Flip screens are a nice quality-of-life feature that can make shooting pictures or recording videos from different angles easier. But not every Canon camera has a flip screen, and if you’re not paying attention, you might not realize the camera you’re buying lacks one.
I’m Caleb, and I have five years of photography experience. My specialty is sports photography, and I’ve photographed many events over the years in sports ranging from basketball to soccer.
In this article, I’ll go over some of the best Canon cameras with flip screens and the ideal user for each one. If you’re considering getting a camera like this, read ahead to the best that Canon offers.
- Generally, Canon’s entry-level to mid-level DSLRs and full-frame mirrorless cameras have flip screens, while their newer full-frame DSLRs lack them.
- The EOS 90D is an excellent choice if you want a high-performance DSLR without breaking the bank for a full-frame camera.
- The EOS Rebel T8i is a good beginner DSLR choice, thanks to a good combination of performance and affordability.
- The EOS R5 is one of the best mirrorless cameras on the market and will remain relevant for years to come.
- The PowerShot G7 X Mark II is a good match for casual users or vloggers needing a compact video camera.
How Important is a Flip Screen on a Camera?
It depends. Some photography styles, like action photography, don’t have as much use for a flip screen. But if you’re looking to shoot from different angles or record video, a flip screen can be a very useful addition.
Which Canon Cameras Have Flip Screens?
Canon’s entry-level to mid-level DSLRs, and their flagship mirrorless cameras, tend to have flip screens. On the other hand, their larger full-frame cameras usually go without them.
How to Choose the Best Canon Camera with Flip Screen
When shopping for a Canon camera with a flip screen, here are some factors to consider.
- Sensor: Your camera’s sensor has a significant role in determining image quality. Full-frame cameras will give you better images but are more expensive.
- Format: While DSLR and mirrorless cameras are both great options these days, you should carefully consider which one you get. Your choice will determine which lenses you can use with your camera.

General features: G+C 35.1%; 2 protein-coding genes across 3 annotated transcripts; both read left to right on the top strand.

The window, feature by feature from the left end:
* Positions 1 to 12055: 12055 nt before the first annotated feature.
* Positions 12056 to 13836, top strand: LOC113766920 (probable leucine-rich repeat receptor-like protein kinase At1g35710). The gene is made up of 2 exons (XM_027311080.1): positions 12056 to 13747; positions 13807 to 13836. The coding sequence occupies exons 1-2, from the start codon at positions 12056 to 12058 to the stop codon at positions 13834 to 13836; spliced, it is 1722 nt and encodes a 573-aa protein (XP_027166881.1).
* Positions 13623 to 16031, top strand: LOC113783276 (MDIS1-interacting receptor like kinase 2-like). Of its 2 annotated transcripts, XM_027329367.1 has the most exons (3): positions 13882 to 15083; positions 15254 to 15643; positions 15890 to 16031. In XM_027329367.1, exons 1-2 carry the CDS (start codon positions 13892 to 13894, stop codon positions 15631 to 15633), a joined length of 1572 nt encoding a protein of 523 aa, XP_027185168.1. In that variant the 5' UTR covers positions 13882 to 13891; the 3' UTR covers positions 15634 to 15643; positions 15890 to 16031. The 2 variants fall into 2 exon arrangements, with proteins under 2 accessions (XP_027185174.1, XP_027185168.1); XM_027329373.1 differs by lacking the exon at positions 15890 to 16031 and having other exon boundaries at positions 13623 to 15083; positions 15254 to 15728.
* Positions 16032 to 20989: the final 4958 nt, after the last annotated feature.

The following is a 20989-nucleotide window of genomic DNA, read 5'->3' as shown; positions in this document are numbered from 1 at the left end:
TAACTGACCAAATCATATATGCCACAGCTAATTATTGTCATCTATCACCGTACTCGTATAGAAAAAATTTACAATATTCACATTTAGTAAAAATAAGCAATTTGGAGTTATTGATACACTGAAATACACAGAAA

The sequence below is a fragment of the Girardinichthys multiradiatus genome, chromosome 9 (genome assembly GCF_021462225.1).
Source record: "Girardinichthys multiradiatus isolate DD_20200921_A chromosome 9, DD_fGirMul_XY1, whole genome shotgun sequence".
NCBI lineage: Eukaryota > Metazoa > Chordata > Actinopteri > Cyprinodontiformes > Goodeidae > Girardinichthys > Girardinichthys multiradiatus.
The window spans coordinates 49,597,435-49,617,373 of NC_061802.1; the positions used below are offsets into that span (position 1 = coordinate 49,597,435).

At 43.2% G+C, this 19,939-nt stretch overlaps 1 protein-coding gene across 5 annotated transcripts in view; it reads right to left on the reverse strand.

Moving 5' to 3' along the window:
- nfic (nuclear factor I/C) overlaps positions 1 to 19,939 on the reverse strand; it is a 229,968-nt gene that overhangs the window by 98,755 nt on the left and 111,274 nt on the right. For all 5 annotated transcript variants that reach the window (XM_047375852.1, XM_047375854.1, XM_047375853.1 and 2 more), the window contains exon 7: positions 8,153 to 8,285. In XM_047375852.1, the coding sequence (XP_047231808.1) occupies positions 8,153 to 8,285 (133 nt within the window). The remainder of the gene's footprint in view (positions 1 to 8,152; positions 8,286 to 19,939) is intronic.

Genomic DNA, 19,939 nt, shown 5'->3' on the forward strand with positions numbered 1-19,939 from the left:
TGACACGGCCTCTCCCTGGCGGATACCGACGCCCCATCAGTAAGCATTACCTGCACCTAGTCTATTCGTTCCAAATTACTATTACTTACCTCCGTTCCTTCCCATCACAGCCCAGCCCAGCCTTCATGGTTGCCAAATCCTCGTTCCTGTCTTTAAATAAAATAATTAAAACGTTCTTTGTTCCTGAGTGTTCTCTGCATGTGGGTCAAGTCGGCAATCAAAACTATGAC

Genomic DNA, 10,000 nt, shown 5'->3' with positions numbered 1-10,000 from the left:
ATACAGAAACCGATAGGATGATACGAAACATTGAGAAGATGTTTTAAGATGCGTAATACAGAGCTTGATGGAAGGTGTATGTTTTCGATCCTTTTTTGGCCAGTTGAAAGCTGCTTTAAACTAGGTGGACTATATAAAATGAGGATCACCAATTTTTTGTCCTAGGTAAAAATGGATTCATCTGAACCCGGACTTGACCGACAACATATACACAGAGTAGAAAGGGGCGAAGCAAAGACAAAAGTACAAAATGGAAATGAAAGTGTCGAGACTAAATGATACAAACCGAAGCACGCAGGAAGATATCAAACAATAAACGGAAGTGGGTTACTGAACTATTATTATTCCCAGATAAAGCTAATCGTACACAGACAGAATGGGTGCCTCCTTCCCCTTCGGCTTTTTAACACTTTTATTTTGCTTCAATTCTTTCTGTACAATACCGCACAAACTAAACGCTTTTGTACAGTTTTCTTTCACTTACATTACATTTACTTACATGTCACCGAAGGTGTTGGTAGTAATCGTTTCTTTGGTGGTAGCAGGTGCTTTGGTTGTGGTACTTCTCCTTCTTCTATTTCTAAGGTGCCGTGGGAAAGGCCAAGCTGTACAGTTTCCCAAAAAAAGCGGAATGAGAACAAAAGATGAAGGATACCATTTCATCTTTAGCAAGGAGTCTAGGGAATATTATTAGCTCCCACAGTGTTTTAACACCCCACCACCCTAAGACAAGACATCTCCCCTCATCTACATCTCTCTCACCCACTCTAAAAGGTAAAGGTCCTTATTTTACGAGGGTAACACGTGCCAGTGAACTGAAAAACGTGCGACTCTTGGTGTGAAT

- Shooting Speed: If you’re doing certain types of photography, such as action photography, a fast continuous shooting speed is a must.
- Autofocus: Many autofocus points are also a major help in some photography niches.
- Price: If recently released cameras are too expensive for you, consider getting an older model or even a refurbished one. Many older cameras have dropped significantly in price since their release.
Best Canon Cameras with Flip Screens Reviewed
In my opinion, these are the four best Canon cameras with flip screens. Each one of these cameras comes from a different part of Canon’s range, from their line of DSLRs to their newer mirrorless lineup.
1. Canon EOS 90D (Best Overall)
- Sensor: APS-C
- Resolution: 32.5MP
- Mount: EF / EF-S
The Canon EOS 90D is a pretty nice combination of accessibility and affordability. One of the first things you’ll probably notice is the 32.5MP resolution, which is much better than many other midrange cameras. If it’s the resolution you need, this camera suits your needs.
The video quality is good enough, too. While there’s no 4K 60fps capability, you can shoot in 4K at 30fps. That might be outdated if you’re looking for a camera to mainly do video, but it should be enough if you’re a more casual video user.
While there are no 60fps in 4K mode, the camera does have another feature that helps with video, smooth autofocus. The autofocus here can compete with mirrorless cameras, which is excellent if you want to shoot video but stay with DSLRs because of lenses or other reasons.
As an upper midrange camera, the 90D isn’t the fastest shooting on the market, but it beats out most of Canon’s other entry-level and intermediate selections. In AI servo focus mode, you can shoot at 10fps, making it perfectly usable for action or sports photography.
Regarding cons, it’s a little pricey for a camera that fills this intermediate role. If you’re fine with a lower resolution and a slightly older model, you can get an actual full-frame camera for around the same price. Of course, that’s only if you aren’t attached to having a flip screen.